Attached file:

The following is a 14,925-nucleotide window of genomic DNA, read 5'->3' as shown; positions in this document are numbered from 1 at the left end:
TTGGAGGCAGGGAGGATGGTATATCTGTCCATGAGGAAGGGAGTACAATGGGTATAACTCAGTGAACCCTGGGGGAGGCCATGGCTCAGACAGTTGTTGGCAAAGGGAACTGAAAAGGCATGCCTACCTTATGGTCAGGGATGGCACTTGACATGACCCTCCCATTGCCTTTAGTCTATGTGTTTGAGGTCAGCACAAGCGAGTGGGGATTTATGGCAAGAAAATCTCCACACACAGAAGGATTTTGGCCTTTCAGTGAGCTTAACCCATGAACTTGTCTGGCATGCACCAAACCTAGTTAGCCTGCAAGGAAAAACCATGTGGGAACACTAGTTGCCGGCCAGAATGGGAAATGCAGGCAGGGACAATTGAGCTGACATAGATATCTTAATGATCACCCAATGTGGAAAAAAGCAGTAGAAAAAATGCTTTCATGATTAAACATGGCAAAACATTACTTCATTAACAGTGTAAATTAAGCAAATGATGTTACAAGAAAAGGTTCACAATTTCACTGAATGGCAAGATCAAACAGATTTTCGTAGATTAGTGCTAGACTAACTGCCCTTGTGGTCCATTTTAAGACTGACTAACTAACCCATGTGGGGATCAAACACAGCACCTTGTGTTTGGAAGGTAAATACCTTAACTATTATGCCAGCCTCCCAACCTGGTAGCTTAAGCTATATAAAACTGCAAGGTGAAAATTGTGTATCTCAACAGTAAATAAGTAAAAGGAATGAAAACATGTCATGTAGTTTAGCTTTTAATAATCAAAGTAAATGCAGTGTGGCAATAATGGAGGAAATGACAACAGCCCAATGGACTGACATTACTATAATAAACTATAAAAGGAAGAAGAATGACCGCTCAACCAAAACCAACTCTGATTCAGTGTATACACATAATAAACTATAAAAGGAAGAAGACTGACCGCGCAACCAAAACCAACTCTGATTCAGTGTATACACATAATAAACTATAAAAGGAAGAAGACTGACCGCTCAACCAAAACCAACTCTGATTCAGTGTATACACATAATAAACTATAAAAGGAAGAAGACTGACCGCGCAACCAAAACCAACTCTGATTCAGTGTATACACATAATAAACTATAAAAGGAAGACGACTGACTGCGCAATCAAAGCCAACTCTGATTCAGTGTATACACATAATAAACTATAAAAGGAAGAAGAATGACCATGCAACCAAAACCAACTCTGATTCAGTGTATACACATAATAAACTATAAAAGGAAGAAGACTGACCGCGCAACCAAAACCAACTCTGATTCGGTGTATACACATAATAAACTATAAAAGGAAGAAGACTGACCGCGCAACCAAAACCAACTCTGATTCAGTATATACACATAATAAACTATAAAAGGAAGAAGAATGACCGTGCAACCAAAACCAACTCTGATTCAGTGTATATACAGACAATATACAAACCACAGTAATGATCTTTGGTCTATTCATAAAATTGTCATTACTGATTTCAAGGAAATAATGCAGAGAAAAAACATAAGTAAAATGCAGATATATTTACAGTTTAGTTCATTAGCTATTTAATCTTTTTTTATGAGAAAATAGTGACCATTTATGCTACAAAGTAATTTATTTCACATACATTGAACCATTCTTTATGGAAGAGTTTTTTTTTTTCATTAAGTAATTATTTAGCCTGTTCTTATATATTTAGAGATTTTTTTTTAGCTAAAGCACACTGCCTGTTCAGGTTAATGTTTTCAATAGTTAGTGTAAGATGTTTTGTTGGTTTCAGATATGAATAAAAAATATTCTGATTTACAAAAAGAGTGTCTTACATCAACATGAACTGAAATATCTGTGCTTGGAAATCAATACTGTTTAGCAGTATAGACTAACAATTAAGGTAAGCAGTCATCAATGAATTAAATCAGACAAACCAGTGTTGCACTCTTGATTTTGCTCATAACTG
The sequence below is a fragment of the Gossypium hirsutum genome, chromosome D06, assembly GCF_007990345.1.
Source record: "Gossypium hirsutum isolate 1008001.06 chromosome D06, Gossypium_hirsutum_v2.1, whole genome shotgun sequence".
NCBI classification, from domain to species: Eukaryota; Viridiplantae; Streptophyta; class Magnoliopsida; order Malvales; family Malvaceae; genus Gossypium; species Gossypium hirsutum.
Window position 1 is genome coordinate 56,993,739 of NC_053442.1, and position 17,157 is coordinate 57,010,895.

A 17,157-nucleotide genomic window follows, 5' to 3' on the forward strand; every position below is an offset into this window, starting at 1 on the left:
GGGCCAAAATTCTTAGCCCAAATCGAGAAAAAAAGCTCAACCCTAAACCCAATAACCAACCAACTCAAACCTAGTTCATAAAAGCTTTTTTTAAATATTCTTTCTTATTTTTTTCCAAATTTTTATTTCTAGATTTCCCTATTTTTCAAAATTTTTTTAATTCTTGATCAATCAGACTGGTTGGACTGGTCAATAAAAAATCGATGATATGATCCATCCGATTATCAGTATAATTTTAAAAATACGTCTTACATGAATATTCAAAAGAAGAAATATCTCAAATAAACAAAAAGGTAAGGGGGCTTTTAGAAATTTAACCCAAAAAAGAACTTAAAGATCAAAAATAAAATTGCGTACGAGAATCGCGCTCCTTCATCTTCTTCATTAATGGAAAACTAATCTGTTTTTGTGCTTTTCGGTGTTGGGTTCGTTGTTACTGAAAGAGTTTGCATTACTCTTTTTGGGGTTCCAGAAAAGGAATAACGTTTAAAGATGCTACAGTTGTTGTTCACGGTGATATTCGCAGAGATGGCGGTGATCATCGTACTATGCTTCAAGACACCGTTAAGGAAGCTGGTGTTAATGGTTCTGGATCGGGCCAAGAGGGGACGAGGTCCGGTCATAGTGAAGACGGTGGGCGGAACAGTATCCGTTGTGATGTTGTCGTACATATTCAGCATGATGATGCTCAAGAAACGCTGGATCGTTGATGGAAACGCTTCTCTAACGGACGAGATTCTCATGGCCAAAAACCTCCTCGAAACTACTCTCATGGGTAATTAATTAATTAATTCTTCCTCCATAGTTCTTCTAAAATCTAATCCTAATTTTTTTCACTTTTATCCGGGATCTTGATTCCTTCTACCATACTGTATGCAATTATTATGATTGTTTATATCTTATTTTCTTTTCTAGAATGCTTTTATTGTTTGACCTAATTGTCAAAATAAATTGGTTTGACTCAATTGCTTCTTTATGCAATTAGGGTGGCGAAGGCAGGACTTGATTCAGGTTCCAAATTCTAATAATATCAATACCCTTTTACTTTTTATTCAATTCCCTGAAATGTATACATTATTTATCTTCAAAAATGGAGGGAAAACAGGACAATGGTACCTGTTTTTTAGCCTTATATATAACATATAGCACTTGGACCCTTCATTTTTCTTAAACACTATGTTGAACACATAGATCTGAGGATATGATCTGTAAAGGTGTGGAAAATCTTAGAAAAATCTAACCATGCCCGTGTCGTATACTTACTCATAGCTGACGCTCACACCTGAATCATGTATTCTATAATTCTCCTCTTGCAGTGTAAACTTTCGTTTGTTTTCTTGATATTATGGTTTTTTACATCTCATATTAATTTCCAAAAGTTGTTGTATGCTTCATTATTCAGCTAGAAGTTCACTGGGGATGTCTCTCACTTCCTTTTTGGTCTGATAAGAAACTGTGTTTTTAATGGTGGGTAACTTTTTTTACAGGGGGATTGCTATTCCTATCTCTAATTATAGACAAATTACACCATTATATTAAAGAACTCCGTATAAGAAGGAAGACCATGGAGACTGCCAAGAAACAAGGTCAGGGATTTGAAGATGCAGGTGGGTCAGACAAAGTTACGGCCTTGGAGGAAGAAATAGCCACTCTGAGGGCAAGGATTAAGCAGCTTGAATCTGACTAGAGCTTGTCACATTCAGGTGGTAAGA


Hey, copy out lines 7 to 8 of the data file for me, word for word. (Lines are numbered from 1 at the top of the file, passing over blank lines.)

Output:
A 17,157-nucleotide genomic window follows, 5' to 3' on the forward strand; every position below is an offset into this window, starting at 1 on the left:
GGGCCAAAATTCTTAGCCCAAATCGAGAAAAAAAGCTCAACCCTAAACCCAATAACCAACCAACTCAAACCTAGTTCATAAAAGCTTTTTTTAAATATTCTTTCTTATTTTTTTCCAAATTTTTATTTCTAGATTTCCCTATTTTTCAAAATTTTTTTAATTCTTGATCAATCAGACTGGTTGGACTGGTCAATAAAAAATCGATGATATGATCCATCCGATTATCAGTATAATTTTAAAAATACGTCTTACATGAATATTCAAAAGAAGAAATATCTCAAATAAACAAAAAGGTAAGGGGGCTTTTAGAAATTTAACCCAAAAAAGAACTTAAAGATCAAAAATAAAATTGCGTACGAGAATCGCGCTCCTTCATCTTCTTCATTAATGGAAAACTAATCTGTTTTTGTGCTTTTCGGTGTTGGGTTCGTTGTTACTGAAAGAGTTTGCATTACTCTTTTTGGGGTTCCAGAAAAGGAATAACGTTTAAAGATGCTACAGTTGTTGTTCACGGTGATATTCGCAGAGATGGCGGTGATCATCGTACTATGCTTCAAGACACCGTTAAGGAAGCTGGTGTTAATGGTTCTGGATCGGGCCAAGAGGGGACGAGGTCCGGTCATAGTGAAGACGGTGGGCGGAACAGTATCCGTTGTGATGTTGTCGTACATATTCAGCATGATGATGCTCAAGAAACGCTGGATCGTTGATGGAAACGCTTCTCTAACGGACGAGATTCTCATGGCCAAAAACCTCCTCGAAACTACTCTCATGGGTAATTAATTAATTAATTCTTCCTCCATAGTTCTTCTAAAATCTAATCCTAATTTTTTTCACTTTTATCCGGGATCTTGATTCCTTCTACCATACTGTATGCAATTATTATGATTGTTTATATCTTATTTTCTTTTCTAGAATGCTTTTATTGTTTGACCTAATTGTCAAAATAAATTGGTTTGACTCAATTGCTTCTTTATGCAATTAGGGTGGCGAAGGCAGGACTTGATTCAGGTTCCAAATTCTAATAATATCAATACCCTTTTACTTTTTATTCAATTCCCTGAAATGTATACATTATTTATCTTCAAAAATGGAGGGAAAACAGGACAATGGTACCTGTTTTTTAGCCTTATATATAACATATAGCACTTGGACCCTTCATTTTTCTTAAACACTATGTTGAACACATAGATCTGAGGATATGATCTGTAAAGGTGTGGAAAATCTTAGAAAAATCTAACCATGCCCGTGTCGTATACTTACTCATAGCTGACGCTCACACCTGAATCATGTATTCTATAATTCTCCTCTTGCAGTGTAAACTTTCGTTTGTTTTCTTGATATTATGGTTTTTTACATCTCATATTAATTTCCAAAAGTTGTTGTATGCTTCATTATTCAGCTAGAAGTTCACTGGGGATGTCTCTCACTTCCTTTTTGGTCTGATAAGAAACTGTGTTTTTAATGGTGGGTAACTTTTTTTACAGGGGGATTGCTATTCCTATCTCTAATTATAGACAAATTACACCATTATATTAAAGAACTCCGTATAAGAAGGAAGACCATGGAGACTGCCAAGAAACAAGGTCAGGGATTTGAAGATGCAGGTGGGTCAGACAAAGTTACGGCCTTGGAGGAAGAAATAGCCACTCTGAGGGCAAGGATTAAGCAGCTTGAATCTGACTAGAGCTTGTCACATTCAGGTGGTAAGA